• Somebody recommended a paint remover. That might work as long as it is based on an organic solvent (e.g, xylene). – ScepticalChymist Feb 28 at 2:44
• Thank you! I will try to see which non-polar solvents I can find to try, especially toluene. Yes I did try ultrasonic bath in hot DI water (~75C) for about 20 minutes, but alas not much luck. If the non-polar solvent seems effective, I can try to use ultrasonic cleaning with it. – user157879 Feb 28 at 5:11
• I won't have another chance to make these Si wafer devices for about 3 months, so I am desperate to find a solution. Thanks for your help :) – user157879 Feb 28 at 5:12

Crystalbond™ 555-HMP is an adhesive. The SDS lists only hazardous ingredients, none of which should decompose at 150$$^o$$C to char. The char is probably from the non-hazardous ingredients, probably something like a hot-melt adhesive.

The adhesive char now bonded to the SiO$$_2$$ layer probably involves carboxyl oxygens, and if the char is not removed by the Piranha solution, that solution may have been too weak, or not immersed long enough. Another cleaner for organic residues is potassium dichromate in concentrated sulfuric acid. This may be more potent than Piranha solution.

One easy method to try (probably with a low probability of success) is to drop the wafer into a Dewar of liquid nitrogen: the thermal shock might dislodge a char layer that is distinct from the SiO$$_2$$ layer, but those final surface atoms may be different from what was there originally. But if any char falls off, the resulting surface may be better cleanable.

Silicon is thermally oxidized at temperatures above 800$$^o$$C, and any char should dissipate in oxygen (air?) at temperatures significantly below that. Whatever you did to the silicon to produce the oxide, do that at a reduced temperature (so as not to undo what you did originally) for long enough to remove the char without modifying your original treatment.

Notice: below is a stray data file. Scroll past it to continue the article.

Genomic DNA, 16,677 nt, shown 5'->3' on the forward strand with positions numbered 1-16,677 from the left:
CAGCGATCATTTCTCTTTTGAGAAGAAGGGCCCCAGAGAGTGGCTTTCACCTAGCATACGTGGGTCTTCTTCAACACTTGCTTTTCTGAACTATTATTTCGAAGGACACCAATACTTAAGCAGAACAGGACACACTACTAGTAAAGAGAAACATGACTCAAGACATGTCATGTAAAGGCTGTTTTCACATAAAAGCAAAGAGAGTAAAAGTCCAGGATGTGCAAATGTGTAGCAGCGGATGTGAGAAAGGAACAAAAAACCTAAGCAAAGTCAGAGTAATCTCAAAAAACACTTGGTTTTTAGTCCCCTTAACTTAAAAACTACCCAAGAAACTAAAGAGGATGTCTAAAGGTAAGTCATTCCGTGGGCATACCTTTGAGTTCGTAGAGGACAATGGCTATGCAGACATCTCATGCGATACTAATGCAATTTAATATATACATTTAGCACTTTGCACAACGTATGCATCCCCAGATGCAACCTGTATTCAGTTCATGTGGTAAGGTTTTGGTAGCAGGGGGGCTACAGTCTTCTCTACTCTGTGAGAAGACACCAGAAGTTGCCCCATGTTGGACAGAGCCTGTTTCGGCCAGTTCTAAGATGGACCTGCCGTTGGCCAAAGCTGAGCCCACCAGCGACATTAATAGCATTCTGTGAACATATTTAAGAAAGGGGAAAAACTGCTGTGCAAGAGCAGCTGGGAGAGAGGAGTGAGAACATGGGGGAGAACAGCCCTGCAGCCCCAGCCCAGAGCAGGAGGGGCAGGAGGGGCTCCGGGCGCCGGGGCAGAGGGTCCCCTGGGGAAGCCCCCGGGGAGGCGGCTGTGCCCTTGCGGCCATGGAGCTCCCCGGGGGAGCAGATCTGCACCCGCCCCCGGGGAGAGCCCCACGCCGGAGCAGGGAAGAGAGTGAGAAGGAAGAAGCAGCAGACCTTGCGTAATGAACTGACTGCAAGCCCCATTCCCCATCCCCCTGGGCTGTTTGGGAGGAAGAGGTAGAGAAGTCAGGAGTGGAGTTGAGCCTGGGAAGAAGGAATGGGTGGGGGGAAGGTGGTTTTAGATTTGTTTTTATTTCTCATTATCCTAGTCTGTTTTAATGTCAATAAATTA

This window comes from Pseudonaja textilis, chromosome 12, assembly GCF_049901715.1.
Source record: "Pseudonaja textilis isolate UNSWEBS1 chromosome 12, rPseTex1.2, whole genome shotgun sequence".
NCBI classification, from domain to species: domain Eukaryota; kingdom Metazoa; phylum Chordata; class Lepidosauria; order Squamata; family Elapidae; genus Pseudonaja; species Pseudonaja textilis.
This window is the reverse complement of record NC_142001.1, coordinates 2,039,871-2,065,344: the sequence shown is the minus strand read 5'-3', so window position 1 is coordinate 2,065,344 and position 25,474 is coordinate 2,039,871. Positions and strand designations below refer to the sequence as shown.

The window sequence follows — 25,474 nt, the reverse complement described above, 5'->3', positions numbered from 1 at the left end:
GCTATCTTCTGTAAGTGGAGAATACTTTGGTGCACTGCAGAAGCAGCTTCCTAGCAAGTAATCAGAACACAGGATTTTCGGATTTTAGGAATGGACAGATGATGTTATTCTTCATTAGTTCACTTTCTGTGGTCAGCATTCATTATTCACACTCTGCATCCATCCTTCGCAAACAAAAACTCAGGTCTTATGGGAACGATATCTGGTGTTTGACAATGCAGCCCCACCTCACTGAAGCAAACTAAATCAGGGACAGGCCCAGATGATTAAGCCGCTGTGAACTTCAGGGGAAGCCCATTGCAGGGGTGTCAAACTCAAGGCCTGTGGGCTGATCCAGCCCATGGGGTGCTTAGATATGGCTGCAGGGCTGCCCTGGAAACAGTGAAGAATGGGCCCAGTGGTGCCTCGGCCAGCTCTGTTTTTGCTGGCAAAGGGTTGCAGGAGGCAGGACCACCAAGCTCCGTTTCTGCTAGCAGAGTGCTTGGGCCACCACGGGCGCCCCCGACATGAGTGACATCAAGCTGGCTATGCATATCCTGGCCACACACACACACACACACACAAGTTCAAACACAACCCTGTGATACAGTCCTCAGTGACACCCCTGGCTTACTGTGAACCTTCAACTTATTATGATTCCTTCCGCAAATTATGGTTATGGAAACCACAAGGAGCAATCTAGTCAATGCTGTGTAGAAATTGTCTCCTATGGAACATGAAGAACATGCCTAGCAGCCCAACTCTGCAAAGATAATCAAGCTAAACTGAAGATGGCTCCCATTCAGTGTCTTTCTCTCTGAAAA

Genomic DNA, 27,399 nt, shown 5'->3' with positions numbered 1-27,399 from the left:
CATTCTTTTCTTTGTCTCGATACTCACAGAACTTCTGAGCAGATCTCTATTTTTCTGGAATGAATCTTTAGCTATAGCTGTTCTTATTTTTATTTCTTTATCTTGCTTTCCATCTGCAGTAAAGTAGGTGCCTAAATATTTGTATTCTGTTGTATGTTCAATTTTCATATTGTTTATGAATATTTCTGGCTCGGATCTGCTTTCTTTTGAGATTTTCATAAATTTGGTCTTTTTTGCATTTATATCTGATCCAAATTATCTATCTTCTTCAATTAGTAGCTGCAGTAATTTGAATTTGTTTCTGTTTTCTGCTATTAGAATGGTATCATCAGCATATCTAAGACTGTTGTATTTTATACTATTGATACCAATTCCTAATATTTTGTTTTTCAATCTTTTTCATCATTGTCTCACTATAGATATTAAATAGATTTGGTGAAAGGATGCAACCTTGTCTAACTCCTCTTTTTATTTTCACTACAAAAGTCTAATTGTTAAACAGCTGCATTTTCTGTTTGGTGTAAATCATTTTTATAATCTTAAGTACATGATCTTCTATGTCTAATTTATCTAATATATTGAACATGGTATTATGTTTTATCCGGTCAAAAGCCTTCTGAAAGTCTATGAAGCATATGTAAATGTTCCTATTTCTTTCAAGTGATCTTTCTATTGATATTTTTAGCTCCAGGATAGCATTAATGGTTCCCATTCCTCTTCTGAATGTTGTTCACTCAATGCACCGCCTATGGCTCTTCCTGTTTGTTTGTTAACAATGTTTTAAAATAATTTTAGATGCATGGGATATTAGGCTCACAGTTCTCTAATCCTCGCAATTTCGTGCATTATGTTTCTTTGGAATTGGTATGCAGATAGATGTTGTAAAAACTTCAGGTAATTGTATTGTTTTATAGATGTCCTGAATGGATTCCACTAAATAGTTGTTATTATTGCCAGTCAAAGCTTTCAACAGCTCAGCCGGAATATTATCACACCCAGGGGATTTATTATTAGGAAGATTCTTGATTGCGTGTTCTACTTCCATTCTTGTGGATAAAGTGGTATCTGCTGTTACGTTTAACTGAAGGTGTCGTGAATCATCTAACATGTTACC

• Oh, very helpful indeed, thank you James! I will look to see if there are others who can do a longer Piranha or the potassium dichromate methods. But I can certainly try the latter two methods (LN2, heating to high temperature). Would vacuum heating also dissipate the char? Or is the oxygen/air required? – user157879 Feb 28 at 15:12
• Probably the char needs something more than vacuum to go away. Oxygen or air could be aggressive enough if you give it some heat. – James Gaidis Mar 1 at 16:09
• I tried heating at 225C for about 24 hours, but no changes there. similarly, no changes when held against a torch at ~1100C for about 30 seconds. Liquid nitrogen also showed no changes. This stuff is really tenacious! – user157879 Mar 2 at 1:10
• Maybe this is not a lab disaster, maybe you have invented something of great importance, like a permanent Magic Marker. Is silicon carbide black? How about blasting with a NaHCO3 sandblaster until clean? – James Gaidis Mar 2 at 14:12

At this point, I would just go and finish burning that char in air. You need air to complete the combustion, don't do it under vacuum. 300-400 C should do the trick. Although, if you are very concerned about the temperature, just do a TGA to the crystal bond under air and determine the temperature where it starts to combust; then apply that temperature to your wafer isothermally for an hour or so as to minimize damage to the surface layer.